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Poor, but Sexy

Reflections on Berlin Scenes

Edited By Geoff Stahl

Poor, But Sexy: Reflections on Berlin Scenes offers readers a varied cross-section of the city’s scenes, providing a prismatic view of one of Europe’s mythical cultural capitals. The authors gathered here address a range of topics, including Turkish gay clubs, queer filmmaking, record labels, the legendary Russendisko, electronic music festivals, the city’s famous techno scene, the clandestine dimensions of its nighttime club culture, and the fraught emergence of the Mediaspree. With the shifting context of post-Wende Berlin its backdrop, this collection puts into relief an electic array of case studies, presenting to readers interested in exploring urban issues a number of critical and analytical perspectives on the city’s cultural life as it moves into the twenty-first century. Poor, But Sexy is an important contribution to the critical analysis of the cultural spaces in the city, and allows readers access to one of the few scholarly overviews of Berlin’s varied cultural life available in English.
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Field Configuring Events: Professional Scene Formation and Spatial Politics in the Design Segment of Berlin: Bastian Lange

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BASTIAN LANGE

Field Configuring Events: Professional Scene Formation and Spatial Politics in the Design Segment of Berlin

Fuzziness of New Creative Markets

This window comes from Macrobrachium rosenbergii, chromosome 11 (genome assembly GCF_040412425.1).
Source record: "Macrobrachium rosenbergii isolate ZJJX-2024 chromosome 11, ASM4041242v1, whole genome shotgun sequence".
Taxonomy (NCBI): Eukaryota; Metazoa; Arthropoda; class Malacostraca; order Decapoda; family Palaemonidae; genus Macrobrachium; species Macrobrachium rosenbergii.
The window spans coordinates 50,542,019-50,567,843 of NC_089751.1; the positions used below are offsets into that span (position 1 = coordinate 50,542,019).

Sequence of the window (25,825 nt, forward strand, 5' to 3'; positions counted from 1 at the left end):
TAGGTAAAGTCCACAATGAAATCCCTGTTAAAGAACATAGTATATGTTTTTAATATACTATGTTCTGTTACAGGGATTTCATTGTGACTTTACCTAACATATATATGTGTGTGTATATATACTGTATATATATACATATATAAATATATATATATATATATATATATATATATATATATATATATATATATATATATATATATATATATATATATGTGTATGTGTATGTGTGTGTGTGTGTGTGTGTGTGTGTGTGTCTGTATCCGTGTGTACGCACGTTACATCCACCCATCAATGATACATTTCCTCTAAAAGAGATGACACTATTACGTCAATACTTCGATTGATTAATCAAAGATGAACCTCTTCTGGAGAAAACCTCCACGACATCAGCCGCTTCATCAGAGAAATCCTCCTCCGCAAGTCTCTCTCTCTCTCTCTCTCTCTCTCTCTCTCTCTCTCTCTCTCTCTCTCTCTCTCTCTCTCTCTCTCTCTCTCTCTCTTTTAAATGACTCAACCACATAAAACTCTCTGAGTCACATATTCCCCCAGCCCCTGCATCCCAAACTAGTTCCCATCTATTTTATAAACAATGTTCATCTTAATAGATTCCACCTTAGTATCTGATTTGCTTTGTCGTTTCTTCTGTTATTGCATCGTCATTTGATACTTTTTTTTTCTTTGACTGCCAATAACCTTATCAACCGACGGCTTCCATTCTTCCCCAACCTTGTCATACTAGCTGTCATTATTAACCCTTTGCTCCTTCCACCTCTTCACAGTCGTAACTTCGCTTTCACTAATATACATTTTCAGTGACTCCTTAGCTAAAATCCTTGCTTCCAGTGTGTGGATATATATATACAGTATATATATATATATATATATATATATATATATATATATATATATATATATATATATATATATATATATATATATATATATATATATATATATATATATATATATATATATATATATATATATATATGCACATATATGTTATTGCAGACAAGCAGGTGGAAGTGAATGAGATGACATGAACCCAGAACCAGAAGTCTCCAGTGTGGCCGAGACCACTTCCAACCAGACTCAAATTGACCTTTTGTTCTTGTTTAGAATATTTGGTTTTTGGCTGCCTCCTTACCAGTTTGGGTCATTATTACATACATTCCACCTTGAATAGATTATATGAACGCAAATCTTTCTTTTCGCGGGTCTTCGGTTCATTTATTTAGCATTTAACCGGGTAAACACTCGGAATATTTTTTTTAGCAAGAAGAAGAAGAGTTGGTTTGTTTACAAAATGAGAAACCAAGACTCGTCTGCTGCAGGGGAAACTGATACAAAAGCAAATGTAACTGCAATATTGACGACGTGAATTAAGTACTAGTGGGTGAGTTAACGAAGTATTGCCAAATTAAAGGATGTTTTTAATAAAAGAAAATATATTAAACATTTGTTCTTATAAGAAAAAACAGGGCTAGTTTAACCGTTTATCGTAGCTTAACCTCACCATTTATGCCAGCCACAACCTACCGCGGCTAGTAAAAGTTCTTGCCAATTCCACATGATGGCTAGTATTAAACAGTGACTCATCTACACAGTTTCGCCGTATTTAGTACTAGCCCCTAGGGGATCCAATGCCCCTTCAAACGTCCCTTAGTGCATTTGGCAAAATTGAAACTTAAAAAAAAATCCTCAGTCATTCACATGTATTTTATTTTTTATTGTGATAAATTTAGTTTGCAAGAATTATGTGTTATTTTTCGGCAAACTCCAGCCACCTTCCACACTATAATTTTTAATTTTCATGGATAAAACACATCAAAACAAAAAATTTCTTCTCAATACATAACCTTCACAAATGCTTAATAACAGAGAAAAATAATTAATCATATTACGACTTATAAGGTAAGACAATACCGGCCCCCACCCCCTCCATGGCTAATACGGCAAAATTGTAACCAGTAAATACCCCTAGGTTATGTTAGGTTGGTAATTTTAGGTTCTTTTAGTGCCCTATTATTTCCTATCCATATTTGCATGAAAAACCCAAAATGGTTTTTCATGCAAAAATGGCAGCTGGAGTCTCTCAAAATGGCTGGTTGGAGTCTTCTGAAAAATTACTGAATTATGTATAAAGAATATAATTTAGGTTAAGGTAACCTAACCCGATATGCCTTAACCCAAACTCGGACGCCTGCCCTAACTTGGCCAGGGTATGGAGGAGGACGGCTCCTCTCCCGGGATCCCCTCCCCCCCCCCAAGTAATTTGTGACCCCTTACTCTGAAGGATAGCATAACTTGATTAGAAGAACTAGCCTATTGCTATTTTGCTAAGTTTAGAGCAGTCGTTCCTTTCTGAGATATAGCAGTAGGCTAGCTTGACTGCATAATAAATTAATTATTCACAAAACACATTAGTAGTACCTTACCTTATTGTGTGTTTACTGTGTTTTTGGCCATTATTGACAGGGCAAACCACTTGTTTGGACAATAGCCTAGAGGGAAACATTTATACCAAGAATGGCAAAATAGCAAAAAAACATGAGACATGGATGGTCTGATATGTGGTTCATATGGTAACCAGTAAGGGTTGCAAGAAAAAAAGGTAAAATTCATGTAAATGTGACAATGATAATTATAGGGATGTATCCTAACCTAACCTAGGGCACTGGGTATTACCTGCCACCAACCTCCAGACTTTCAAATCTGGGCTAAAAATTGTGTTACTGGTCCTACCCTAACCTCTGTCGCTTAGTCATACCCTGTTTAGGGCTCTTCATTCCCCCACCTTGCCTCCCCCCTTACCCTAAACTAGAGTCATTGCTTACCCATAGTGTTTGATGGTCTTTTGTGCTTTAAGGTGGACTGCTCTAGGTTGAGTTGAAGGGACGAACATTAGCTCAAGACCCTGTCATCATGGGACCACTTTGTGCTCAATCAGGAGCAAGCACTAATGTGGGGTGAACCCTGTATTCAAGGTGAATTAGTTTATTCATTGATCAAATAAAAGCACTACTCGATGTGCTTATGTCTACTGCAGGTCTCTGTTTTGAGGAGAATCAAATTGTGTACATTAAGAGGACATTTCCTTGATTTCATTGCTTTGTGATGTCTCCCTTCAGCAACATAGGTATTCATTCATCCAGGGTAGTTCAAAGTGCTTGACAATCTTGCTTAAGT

The very high dynamism of creative industries, their highly informal and less institutionalised context makes it very difficult to apply common economic definitions to this field. They very often cannot grasp the very flexible nature of theses constantly shifting and moving markets (Bilton 1999; Lange/Kalandides, et al 2008; McRobbie 2002; 2003). The very high mobility in these markets is accompanied with high demands of flexibility of entrepreneurs and their practices to stay in these constantly moving and shifting markets. It can be assumed that the traditional understanding of entrepreneurial practices cannot be equally adapted to the way cultural and creative entrepreneurs operate and describe themselves in the newly emergent markets within the wider field of creative industries (Hjorth 2004; Lange 2008; Rae 2002). Following the conceptual approach by Chris Steyaert, a profound reconsideration of ‘entrepreneurship’ in respect to space has to be taken into consideration in order to fully understand the complex nature of these agents and their degree of flexibility (Steyaert/Katz 2004). The politically induced interest to promote creative industries is largely based on its fuzziness. This enables us to fully exploit the strategic potential of the core creative industries practices to transfer to new fields, such as urban housing, social policy, etc.. In doing so, the process of delivery of formerly state based assignments to the power of the free...

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